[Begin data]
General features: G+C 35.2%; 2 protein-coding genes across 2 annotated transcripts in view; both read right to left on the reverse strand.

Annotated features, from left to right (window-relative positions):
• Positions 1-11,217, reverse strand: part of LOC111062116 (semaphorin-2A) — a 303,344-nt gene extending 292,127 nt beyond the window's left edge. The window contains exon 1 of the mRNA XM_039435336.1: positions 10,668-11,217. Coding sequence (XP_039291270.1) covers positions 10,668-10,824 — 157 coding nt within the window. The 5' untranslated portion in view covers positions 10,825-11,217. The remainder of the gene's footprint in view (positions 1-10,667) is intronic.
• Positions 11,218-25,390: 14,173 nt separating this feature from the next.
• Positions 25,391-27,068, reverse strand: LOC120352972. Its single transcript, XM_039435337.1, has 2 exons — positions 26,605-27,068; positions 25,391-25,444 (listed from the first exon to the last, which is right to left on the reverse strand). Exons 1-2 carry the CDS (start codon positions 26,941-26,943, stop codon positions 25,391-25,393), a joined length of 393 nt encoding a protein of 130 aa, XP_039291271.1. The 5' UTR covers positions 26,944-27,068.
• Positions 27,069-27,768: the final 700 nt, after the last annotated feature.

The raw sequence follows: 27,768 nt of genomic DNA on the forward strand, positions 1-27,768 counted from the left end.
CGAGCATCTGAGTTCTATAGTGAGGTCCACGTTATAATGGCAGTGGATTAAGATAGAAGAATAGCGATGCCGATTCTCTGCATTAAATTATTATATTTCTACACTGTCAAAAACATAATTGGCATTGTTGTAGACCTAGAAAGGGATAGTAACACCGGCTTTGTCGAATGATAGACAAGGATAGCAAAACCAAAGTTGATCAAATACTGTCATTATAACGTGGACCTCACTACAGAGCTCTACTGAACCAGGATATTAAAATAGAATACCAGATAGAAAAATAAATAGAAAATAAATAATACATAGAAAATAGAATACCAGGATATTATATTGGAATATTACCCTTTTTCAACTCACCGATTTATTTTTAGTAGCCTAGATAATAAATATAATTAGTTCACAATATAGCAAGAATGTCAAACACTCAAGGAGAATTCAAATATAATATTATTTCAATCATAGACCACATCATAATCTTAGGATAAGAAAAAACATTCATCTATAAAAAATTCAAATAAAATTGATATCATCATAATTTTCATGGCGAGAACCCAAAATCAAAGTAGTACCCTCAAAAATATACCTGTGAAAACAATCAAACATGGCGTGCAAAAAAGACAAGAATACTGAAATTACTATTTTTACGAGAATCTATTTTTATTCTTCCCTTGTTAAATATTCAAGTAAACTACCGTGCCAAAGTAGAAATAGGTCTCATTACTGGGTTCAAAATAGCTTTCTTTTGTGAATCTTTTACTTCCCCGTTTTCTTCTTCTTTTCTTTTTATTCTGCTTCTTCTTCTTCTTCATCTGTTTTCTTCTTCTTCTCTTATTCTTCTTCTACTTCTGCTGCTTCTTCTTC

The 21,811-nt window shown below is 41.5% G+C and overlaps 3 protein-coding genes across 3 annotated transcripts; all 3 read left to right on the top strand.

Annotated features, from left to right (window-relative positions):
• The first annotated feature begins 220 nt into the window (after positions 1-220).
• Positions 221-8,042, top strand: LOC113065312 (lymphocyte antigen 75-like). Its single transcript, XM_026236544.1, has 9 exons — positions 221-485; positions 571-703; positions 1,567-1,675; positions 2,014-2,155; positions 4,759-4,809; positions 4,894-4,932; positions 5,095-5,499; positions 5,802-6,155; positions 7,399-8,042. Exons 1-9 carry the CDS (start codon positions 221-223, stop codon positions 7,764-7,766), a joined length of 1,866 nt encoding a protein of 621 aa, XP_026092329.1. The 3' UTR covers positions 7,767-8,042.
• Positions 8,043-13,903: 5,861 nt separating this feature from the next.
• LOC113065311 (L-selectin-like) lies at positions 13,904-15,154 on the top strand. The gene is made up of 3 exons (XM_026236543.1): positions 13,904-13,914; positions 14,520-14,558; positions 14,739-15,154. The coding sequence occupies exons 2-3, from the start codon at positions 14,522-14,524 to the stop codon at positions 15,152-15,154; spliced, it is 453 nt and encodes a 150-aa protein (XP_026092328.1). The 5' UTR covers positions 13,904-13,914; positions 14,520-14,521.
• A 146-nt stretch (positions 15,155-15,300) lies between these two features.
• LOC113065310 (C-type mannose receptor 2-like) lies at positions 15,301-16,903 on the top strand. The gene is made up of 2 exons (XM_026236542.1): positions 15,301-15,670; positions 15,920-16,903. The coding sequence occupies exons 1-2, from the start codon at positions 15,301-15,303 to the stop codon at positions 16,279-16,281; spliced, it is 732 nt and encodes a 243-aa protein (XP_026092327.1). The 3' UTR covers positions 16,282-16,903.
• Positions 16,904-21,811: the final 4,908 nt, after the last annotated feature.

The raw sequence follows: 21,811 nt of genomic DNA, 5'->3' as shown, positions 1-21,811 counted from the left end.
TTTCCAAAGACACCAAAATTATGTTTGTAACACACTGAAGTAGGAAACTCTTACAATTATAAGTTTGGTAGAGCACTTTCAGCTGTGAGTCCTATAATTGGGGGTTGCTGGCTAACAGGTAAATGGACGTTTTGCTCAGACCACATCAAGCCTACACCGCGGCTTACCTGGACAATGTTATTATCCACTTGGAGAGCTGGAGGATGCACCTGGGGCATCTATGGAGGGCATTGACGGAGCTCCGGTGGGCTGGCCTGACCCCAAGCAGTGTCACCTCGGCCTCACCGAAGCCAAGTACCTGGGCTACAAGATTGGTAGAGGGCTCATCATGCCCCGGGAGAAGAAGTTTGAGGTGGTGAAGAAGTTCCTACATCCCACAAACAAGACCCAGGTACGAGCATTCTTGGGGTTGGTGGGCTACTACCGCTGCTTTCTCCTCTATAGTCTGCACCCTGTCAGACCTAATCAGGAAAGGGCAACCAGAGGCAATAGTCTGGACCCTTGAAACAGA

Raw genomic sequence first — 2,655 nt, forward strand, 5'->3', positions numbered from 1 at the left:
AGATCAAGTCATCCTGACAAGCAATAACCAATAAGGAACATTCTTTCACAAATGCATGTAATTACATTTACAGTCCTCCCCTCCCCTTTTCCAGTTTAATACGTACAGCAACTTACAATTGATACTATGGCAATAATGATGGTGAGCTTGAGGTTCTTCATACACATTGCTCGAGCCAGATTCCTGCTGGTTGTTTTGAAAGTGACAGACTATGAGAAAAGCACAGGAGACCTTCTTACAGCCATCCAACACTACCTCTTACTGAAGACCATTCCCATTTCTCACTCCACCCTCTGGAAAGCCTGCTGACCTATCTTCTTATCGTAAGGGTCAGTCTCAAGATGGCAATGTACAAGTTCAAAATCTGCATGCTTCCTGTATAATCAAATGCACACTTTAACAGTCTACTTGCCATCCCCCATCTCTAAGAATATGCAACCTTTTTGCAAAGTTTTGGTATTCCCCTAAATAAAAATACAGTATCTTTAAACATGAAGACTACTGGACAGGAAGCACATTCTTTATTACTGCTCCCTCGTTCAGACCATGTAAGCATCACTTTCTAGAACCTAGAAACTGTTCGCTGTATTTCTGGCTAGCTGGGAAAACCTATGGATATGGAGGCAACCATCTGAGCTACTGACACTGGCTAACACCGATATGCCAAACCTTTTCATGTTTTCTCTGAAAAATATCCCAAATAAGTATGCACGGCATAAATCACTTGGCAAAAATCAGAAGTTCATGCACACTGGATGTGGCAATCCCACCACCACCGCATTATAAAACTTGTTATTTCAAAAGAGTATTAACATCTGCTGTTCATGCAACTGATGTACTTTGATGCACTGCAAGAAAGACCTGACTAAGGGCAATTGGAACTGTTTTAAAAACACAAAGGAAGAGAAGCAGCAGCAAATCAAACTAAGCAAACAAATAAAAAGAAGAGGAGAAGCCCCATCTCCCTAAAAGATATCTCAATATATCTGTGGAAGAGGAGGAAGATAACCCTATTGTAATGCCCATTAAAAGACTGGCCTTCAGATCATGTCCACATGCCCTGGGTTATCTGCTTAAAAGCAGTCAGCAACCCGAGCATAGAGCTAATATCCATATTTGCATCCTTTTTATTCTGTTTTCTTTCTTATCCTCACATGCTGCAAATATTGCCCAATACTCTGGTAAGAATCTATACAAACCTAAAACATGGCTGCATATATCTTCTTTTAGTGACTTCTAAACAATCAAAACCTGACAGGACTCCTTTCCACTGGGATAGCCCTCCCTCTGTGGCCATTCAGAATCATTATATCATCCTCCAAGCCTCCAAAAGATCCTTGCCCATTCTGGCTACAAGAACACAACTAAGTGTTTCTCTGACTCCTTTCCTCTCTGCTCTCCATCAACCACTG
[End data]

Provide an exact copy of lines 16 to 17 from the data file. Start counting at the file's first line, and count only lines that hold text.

• LOC113065310 (C-type mannose receptor 2-like) lies at positions 15,301-16,903 on the top strand. The gene is made up of 2 exons (XM_026236542.1): positions 15,301-15,670; positions 15,920-16,903. The coding sequence occupies exons 1-2, from the start codon at positions 15,301-15,303 to the stop codon at positions 16,279-16,281; spliced, it is 732 nt and encodes a 243-aa protein (XP_026092327.1). The 3' UTR covers positions 16,282-16,903.
• Positions 16,904-21,811: the final 4,908 nt, after the last annotated feature.